Global food and beverage innovations took center stage Oct. 21-25 at SIAL, a biennial exhibition held in Paris. While ethnic flavors and recipes were an integral part of the show, the most noticeable acts were the interpretations of the expo’s three themes: taste, true and meaning.
Taste, according to SIAL’s France-based innovation expert panel, is something that many foods have been lacking in recent years, as a result of an emphasis on better-for-you and restrictive diets. It is now the emphasis for many new foods.
“Today we are witnessing a true return of strong tastes to satisfy the desires for new sensations expressed by consumers,” says Xavier Terlet, CEO, XTC World Innovation. “Yet this extra taste must not be at the expense of the natural virtues of the product.”
Pascale Grelot-Girard, marketing intelligence, director Kantar TNS, says, “Consumer expectations, in terms of taste, seem significantly more pronounced and, I’d go so far as to say, more sophisticated than before.”
She cited data from this year showing that two-thirds of consumers would pay more and give more attention to choosing high-quality products, for pleasure’s sake.
“Indeed, in most countries, food is above all associated with the notion of pleasure,” Grelot-Girard says. “Pleasure procured through quality and taste, but also through discovery. In fact, 62 percent of consumers like to discover new products, with scores fairly similar across the different countries that we have studied.”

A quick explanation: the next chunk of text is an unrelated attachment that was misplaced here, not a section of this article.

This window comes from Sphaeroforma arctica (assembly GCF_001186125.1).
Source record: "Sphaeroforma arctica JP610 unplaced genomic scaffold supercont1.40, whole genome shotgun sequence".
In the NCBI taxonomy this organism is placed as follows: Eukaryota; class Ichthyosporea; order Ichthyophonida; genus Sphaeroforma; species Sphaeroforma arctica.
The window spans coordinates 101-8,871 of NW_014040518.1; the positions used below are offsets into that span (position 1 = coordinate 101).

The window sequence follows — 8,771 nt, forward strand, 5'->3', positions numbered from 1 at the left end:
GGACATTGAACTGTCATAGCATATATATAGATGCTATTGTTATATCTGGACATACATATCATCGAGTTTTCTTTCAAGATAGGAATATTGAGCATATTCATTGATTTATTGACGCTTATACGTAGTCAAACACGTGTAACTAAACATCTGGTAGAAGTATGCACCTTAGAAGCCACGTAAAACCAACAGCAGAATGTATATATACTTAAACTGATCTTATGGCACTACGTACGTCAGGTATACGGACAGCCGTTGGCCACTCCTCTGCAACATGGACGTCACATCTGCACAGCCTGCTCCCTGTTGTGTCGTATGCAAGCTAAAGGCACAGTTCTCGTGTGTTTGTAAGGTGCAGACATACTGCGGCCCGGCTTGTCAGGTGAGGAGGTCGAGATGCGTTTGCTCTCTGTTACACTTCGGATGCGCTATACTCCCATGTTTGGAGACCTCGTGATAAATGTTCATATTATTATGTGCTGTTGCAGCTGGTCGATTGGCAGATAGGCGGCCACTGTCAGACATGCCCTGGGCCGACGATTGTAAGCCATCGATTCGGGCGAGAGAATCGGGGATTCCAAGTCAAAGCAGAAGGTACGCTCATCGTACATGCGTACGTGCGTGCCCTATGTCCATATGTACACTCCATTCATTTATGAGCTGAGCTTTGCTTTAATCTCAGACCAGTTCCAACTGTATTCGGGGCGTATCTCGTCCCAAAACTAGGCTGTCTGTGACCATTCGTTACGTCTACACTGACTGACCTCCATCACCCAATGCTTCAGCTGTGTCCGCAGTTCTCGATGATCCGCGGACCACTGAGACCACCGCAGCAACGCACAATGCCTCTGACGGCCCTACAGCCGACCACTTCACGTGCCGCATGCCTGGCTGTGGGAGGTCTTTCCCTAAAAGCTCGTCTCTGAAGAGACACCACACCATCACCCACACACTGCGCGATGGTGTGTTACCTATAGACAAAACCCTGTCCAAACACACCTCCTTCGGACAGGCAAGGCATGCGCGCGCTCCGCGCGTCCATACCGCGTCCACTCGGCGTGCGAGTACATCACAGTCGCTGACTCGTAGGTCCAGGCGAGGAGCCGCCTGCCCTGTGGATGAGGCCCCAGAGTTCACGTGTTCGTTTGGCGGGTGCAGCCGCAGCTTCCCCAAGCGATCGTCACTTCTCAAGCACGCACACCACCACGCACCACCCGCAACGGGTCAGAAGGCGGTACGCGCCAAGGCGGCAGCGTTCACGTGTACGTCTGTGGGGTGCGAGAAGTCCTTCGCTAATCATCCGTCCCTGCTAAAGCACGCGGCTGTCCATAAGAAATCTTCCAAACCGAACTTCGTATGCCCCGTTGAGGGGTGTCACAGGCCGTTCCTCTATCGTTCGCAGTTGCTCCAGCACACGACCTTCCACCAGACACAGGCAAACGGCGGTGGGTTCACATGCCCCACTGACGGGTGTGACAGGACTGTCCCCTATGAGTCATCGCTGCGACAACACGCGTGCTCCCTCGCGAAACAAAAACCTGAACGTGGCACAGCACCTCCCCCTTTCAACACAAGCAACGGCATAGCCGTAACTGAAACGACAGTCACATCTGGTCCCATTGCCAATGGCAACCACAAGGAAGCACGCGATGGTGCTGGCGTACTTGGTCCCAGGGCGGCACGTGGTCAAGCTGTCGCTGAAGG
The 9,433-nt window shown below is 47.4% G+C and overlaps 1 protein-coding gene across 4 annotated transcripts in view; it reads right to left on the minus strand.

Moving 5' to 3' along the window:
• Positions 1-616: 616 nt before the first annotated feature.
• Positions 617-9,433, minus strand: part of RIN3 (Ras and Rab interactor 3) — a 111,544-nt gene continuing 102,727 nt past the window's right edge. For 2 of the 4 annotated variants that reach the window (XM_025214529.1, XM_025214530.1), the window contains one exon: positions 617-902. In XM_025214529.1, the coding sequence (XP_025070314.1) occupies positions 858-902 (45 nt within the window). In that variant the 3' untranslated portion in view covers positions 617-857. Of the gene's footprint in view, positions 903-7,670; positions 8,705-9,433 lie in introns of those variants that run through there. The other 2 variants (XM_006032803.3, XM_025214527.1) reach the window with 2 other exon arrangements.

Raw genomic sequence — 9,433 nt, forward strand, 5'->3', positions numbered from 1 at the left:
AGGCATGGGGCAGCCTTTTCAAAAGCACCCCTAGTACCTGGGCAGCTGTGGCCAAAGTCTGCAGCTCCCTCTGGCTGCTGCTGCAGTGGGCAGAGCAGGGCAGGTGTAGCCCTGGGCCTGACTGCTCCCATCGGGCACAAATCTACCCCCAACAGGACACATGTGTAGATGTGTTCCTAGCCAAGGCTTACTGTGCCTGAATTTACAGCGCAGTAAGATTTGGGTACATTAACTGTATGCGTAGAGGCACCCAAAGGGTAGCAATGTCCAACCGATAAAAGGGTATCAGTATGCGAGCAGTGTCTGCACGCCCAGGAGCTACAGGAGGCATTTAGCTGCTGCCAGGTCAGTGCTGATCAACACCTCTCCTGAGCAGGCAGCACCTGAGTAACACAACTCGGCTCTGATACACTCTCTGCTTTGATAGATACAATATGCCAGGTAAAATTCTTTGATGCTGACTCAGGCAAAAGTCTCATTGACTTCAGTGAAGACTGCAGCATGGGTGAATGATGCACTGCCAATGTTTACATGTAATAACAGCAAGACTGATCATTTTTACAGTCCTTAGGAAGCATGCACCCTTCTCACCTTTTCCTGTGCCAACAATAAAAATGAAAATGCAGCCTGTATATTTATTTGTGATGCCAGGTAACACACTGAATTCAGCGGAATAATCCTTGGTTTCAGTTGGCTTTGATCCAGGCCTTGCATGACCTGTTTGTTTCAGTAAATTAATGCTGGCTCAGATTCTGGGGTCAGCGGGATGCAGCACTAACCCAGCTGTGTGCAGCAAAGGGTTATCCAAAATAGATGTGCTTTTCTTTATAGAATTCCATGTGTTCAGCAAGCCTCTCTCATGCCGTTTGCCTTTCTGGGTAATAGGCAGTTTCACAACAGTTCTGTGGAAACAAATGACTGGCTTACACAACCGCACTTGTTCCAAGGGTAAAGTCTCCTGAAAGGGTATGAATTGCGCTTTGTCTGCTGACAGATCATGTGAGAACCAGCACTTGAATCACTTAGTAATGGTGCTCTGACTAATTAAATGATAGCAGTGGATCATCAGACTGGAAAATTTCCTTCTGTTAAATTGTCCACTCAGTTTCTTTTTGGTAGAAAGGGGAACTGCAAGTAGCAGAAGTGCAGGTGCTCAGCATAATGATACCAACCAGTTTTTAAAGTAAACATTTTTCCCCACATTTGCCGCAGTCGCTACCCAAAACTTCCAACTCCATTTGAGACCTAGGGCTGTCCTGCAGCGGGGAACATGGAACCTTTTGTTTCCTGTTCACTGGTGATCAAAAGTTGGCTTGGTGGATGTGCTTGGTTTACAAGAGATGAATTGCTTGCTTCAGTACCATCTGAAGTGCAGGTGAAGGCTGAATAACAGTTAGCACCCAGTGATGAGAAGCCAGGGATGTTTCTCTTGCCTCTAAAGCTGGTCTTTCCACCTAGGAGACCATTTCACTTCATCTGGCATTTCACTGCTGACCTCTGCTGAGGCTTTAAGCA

So, what does true food mean? This refers to food that is more authentic, more natural, healthier and safer. Consumers are paying more attention to what they eat, and the need for transparency and commitment has never been so strong.
“All around the world, artisans and industrial manufacturers alike are seeking to outdo each other with innovations for underpinning basic and raw pleasure, for rediscovering taste that is natural and true,” Terlet says. “It’s about the original taste, with nothing else added.”
Lastly, there’s the overarching theme of meaning. According to the experts, today’s consumers increasingly want to find new meaning in what they eat. Many consumers are getting closer to producers to do their food shopping. They favor short supply chains such as farmers’ markets and cooperatives. Local gives the food purpose.